He’d worked as a cobbler, a house painter, a newspaper boy, a carpenter, a bartender, a gardener, a clerk, a delivery boy and a myriad other jobs. He even sold lottery tickets for a while, and all that little money he saved best as he could, and if there was any left over he would invest. His keen eye for quality served him well, he would notice products and brands and would research the companies in the newspaper, and when he could, he would buy as many shares as possible. So one dollar, became ten, then one hundred, one thousand and ultimately, one million. Money begets money, he often said, especially if gotten the right way. 

Martin puffed on his pipe and rested his head back. Everything had worked out. He had gone from zero to millions, but there was one thing he forgot along the way: he had no one to pass it on to. 

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David was not the type to take the reins. He was always more comfortable sitting back and letting someone else take the wheel. It was easy, and simple, and he found that he learned much through someone else’s guidance, rather than trying things out for himself. He had learned not to play with fire when his sister burnt her fingers while lighting a match, not to play ball in the house when his brother fell and hit his head on a step trying out a new trick, and not to run with scissors when his kindergarten classmate was taken to the emergency room for stitches.

David learned through others; he sat, observed, listened and let his life flow by, led by an invisible, tender hand. Talent came to him naturally and he was blissfully unaware of hardship. Never in his life had he needed to strive for anything, food was never wanting, nor dress, and education and learning was always easy. That’s not to say he took things for granted, he did not. In fact, he was very conscious of the struggles of others, but could not always understand the time and effort people took to overcome them. He always figured everything would turn out fine. He always believed that everything was for the best.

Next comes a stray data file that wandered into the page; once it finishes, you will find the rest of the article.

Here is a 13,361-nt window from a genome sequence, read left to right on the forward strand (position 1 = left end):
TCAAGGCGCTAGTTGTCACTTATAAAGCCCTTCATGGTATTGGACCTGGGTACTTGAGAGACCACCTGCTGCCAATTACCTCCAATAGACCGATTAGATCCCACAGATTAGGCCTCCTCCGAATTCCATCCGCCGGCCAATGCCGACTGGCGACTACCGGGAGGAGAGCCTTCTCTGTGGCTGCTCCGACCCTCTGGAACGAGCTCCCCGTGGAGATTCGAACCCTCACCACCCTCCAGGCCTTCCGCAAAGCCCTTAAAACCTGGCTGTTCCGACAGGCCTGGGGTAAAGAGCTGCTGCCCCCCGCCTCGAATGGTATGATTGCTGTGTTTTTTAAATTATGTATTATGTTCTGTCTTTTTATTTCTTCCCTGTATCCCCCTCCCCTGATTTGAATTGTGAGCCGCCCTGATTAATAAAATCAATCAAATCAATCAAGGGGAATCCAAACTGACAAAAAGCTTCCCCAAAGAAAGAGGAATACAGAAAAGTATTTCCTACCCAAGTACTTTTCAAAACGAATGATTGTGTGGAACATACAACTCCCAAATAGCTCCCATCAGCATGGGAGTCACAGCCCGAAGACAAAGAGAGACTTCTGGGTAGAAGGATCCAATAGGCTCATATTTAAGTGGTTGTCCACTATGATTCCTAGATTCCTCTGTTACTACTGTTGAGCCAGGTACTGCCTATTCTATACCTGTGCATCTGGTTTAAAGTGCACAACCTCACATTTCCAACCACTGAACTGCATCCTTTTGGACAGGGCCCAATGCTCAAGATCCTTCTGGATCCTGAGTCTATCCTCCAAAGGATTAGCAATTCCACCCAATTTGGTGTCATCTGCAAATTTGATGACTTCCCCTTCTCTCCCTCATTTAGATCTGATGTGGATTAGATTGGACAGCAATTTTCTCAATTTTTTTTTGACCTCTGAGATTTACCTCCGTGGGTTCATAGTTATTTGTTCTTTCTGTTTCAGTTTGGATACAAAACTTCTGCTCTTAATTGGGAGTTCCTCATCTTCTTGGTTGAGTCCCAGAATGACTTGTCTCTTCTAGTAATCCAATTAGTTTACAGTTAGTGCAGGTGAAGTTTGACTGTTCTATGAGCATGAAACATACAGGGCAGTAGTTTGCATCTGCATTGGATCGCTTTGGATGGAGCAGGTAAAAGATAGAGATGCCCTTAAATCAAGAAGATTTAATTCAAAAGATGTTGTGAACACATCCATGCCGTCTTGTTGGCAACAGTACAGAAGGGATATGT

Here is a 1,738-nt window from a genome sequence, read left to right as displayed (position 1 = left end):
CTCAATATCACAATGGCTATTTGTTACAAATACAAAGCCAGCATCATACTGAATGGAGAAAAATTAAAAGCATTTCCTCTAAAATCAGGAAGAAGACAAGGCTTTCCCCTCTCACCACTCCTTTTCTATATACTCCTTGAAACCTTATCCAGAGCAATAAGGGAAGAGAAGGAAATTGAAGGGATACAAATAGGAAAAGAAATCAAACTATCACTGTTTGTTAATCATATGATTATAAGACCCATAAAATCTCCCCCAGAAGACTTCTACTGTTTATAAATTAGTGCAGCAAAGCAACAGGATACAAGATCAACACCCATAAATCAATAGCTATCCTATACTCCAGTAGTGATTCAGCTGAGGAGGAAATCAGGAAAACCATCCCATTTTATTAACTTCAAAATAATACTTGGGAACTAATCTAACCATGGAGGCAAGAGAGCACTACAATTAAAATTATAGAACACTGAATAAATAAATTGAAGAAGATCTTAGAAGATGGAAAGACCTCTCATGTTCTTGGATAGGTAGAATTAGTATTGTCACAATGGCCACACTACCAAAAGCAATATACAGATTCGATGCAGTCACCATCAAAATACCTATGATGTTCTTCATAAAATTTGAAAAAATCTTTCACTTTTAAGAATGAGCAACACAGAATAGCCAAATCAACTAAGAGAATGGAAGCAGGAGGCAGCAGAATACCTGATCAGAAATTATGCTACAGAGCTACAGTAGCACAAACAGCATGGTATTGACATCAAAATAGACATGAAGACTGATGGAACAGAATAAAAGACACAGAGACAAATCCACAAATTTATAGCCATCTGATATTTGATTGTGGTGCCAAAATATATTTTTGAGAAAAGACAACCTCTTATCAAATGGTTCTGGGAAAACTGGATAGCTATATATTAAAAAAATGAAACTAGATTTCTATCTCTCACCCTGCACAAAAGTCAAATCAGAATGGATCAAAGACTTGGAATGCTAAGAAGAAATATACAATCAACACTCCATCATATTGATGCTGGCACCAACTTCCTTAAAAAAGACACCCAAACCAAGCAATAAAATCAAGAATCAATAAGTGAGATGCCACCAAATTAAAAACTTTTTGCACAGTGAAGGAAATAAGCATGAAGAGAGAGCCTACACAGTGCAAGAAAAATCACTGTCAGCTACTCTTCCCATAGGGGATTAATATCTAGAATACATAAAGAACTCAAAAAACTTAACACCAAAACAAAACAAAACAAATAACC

Raymond believed the opposite. Raymond had grown up poor, in a house dry of books and learning, its inhabitants working themselves to the bone. Raymond knew sunless days and freezing nights. He knew poverty and hunger and hard work. Raymond knew David, and hated him. He would watch David cross the quad, always smiling, the sun shining above. Raymond would look up at the same sky and see only dark clouds. He would then spit on the ground and curse his lot.

Raymond was the janitor at David’s college, he had never wanted a higher education for himself, but was always quick to blame the kids who did. Those snotty, little good-for-nothings that befouled his halls, smeared his windows and dirtied everything he cleaned. It did not occur to him that those kids and their tuitions paid his wages, that it was his job to clean the school, to maintain it. Raymond only saw in others the opportunities he never had; opportunities, which, truth be told, he’d never wanted.

One day, Raymond saw David and decided to teach him a lesson. The pea-brained little shit had come out of the bathroom Raymond had finished cleaning not five minutes before. David and those like him could never wait for at least ten minutes before soiling his pristine and sparkling lavatory. That day, his foul mood compounded his negative outlook on life, Raymond decided enough was enough. David would have to pay.

Raymond watched David as he walked happily down the hall. He put his foot on the mopping bucket and waited for the right moment. In one swift movement Raymond pushed the bucket with a mumbled warning, and watched as David, unable to get out of the way, slipped and fell over the bucket. He fell on his arm with a crack and a painful cry. Raymond smirked while David tried to stand, his nose bleeding and cradling his arm.